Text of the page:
South Australian country/folk/Americana artist Paul Standing recently released an intimate album, The More I Give, a musical chronicle of her own life and musical journey.
Paula explains, “I worked with multiple songwriters, but the underlying theme was a brief history of me. Who I am, where I came from and where I am heading. Yet still very relatable to the listener.”
She goes on to add, “I followed a musical path set for me with magical parties around the piano from a very young age. A chance meeting with folk artist Lou Bradley pushed my musical journey higher than I thought possible. Songs inspired by the amazing people I call my family – mother, husband, sons, they gave me the best stories.”
Along with Paula, musicians appearing on the album include Rod McCormack (guitars, banjo, Papoose, Dobro, Mandolin, tenor guitar, keyboards, percussion, backing vocals), Jeff McCormack (bass), Jeff Taylor (Mandolin, violin), and Pat Crowley (piano, accordion) on “Hiding Out In Tuscany.”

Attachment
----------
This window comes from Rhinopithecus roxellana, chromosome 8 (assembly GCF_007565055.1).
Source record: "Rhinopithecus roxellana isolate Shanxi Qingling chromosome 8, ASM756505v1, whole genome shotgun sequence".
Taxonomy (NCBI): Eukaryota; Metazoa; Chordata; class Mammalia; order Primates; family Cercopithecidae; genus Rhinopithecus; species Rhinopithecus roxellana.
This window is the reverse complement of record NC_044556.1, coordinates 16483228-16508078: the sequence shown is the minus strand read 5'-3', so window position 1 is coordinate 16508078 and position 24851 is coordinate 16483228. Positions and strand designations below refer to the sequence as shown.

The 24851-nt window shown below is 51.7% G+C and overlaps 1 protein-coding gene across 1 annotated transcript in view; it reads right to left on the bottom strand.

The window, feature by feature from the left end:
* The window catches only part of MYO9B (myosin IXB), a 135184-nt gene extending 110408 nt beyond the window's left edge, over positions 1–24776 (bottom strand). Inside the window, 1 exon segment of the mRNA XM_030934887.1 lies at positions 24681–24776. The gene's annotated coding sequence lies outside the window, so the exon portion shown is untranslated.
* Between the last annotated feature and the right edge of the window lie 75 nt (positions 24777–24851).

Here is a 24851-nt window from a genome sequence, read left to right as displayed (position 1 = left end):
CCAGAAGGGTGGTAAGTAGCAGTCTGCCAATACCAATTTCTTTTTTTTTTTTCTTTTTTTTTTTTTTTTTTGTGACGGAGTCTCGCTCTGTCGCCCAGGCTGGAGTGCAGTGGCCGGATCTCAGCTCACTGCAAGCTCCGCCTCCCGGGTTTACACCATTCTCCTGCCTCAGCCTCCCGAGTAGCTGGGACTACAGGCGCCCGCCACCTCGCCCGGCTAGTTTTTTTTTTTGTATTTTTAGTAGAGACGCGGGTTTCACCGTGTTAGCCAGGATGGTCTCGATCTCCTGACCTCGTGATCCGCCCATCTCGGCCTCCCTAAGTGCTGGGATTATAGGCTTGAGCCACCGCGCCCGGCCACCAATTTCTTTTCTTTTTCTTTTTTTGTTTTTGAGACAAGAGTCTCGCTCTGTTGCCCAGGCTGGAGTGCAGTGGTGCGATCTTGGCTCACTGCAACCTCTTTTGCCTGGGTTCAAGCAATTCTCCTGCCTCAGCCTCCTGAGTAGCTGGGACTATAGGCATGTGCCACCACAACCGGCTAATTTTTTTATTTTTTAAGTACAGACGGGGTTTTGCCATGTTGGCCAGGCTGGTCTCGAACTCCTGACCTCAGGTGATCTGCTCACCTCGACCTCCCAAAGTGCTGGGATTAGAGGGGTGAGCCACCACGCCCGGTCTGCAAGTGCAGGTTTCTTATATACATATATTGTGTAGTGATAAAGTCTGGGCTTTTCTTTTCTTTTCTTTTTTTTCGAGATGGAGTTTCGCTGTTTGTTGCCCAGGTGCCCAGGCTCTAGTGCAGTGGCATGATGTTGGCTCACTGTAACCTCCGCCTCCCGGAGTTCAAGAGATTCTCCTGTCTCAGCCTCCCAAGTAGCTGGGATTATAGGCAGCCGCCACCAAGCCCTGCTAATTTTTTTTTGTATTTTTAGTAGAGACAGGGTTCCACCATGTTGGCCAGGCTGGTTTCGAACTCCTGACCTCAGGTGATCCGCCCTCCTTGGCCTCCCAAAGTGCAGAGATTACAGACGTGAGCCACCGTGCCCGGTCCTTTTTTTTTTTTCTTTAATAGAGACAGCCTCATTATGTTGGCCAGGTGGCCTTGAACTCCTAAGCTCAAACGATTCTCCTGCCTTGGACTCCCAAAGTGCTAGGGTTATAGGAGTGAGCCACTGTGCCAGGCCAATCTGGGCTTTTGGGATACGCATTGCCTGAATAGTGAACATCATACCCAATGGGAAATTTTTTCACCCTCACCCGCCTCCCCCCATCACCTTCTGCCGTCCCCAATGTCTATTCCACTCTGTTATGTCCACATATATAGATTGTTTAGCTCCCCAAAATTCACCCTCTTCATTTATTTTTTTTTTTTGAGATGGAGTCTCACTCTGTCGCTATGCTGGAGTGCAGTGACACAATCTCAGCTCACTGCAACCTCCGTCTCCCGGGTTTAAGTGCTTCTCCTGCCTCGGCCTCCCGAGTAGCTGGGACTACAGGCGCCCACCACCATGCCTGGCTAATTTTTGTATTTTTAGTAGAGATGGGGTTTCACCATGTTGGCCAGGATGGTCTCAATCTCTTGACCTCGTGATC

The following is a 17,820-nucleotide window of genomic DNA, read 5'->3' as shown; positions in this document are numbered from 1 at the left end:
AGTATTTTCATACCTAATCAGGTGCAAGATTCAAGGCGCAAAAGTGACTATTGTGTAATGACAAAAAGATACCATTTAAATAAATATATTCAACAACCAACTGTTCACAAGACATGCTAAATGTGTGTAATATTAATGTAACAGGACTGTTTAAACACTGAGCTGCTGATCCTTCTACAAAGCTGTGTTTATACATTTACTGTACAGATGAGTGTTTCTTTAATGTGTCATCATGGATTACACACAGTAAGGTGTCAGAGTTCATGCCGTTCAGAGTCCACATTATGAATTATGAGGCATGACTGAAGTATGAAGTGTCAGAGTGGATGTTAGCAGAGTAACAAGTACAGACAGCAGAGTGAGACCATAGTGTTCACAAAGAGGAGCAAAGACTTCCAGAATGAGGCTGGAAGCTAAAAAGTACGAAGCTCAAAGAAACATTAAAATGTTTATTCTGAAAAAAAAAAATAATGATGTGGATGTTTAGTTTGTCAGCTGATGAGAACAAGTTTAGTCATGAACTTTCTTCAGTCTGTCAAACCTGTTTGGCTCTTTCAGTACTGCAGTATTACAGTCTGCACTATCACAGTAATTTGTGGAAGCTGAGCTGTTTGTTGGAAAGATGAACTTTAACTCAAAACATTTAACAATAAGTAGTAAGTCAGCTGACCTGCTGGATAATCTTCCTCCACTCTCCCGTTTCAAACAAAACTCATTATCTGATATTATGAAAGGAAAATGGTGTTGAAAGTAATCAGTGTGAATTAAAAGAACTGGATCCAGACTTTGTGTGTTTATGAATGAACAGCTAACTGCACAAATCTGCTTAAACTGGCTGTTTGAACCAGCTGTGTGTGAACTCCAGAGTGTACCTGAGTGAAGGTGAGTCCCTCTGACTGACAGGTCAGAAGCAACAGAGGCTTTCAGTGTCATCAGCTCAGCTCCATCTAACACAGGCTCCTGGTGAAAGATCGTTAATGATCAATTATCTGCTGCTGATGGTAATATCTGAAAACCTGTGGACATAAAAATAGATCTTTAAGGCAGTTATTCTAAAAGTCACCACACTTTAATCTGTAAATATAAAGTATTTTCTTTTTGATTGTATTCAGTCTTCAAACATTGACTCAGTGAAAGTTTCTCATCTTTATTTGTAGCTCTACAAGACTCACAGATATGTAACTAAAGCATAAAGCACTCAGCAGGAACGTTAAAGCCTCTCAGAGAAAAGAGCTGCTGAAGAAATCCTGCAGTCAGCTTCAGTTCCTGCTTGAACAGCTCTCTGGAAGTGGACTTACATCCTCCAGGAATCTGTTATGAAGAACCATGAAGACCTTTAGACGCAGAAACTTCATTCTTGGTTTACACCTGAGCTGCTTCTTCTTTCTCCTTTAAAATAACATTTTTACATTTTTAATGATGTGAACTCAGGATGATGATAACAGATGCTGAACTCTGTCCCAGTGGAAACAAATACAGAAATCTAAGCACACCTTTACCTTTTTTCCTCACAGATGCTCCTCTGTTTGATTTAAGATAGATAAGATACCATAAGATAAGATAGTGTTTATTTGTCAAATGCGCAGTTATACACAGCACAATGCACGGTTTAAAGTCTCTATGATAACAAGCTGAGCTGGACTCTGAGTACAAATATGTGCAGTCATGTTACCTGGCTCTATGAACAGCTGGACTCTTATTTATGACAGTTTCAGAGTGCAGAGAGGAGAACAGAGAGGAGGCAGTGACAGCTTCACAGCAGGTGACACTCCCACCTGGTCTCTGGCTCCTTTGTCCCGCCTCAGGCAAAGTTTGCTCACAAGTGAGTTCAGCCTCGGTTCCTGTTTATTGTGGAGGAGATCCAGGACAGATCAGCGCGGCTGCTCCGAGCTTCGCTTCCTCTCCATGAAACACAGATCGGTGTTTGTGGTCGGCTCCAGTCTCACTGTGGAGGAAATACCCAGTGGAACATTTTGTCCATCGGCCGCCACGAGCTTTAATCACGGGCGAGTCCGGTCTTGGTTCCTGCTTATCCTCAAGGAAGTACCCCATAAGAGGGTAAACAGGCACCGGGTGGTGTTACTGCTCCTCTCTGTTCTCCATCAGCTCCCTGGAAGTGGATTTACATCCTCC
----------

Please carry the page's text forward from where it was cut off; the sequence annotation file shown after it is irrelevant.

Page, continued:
Encompassing 10-tracks, The More I Give begins with “Call It Home,” a gorgeous, elegant folk song rolling out on glistening acoustic guitars riding a mid-tempo rhythm. Rippling layers of soft coloration imbue the tune with lustrous, creamy textures as Paula’s dulcet voice provides warm, velvety timbres.
Entry points include “Hiding Out In Tuscany,” permeated by gentle flavors of country and Americana. Gentle and exquisite, Paula’s twangy-lite voice infuses the lyrics with evocative hues.
“And maybe there’s a part of me / That’s hiding out in Tuscany / If I don’t go, I’ll never know I could / Sometimes the urge for going means you should.”
“I’d Go Back Again” pushes out vibrant layers of color, filling the song with delicious savors of nostalgia, while Paula narrates growing up surrounded by music. “Better Not To Know” travels on dark, ominous colors rife with swampy folk tones.
A personal favorite, “Heaven On Earth” features sparkling instruments emanating affectionate aromas. On this track, Paula’s tones take on luminous filaments of plush opulence. The final track, “Doing Fine,” reveals melancholic hues topped by Paula’s redolent vocals, relating poignant heartache, while pretending to be fine.
“I told everyone, I’m doing fine / Just like to have a little wine / One or two bottles / It ain’t no crime / Long as you all know / I’m doing fine.”
The More I Give is a gem of an album, polished with luscious leitmotifs and the wondrous vocal expression of Paula Standing.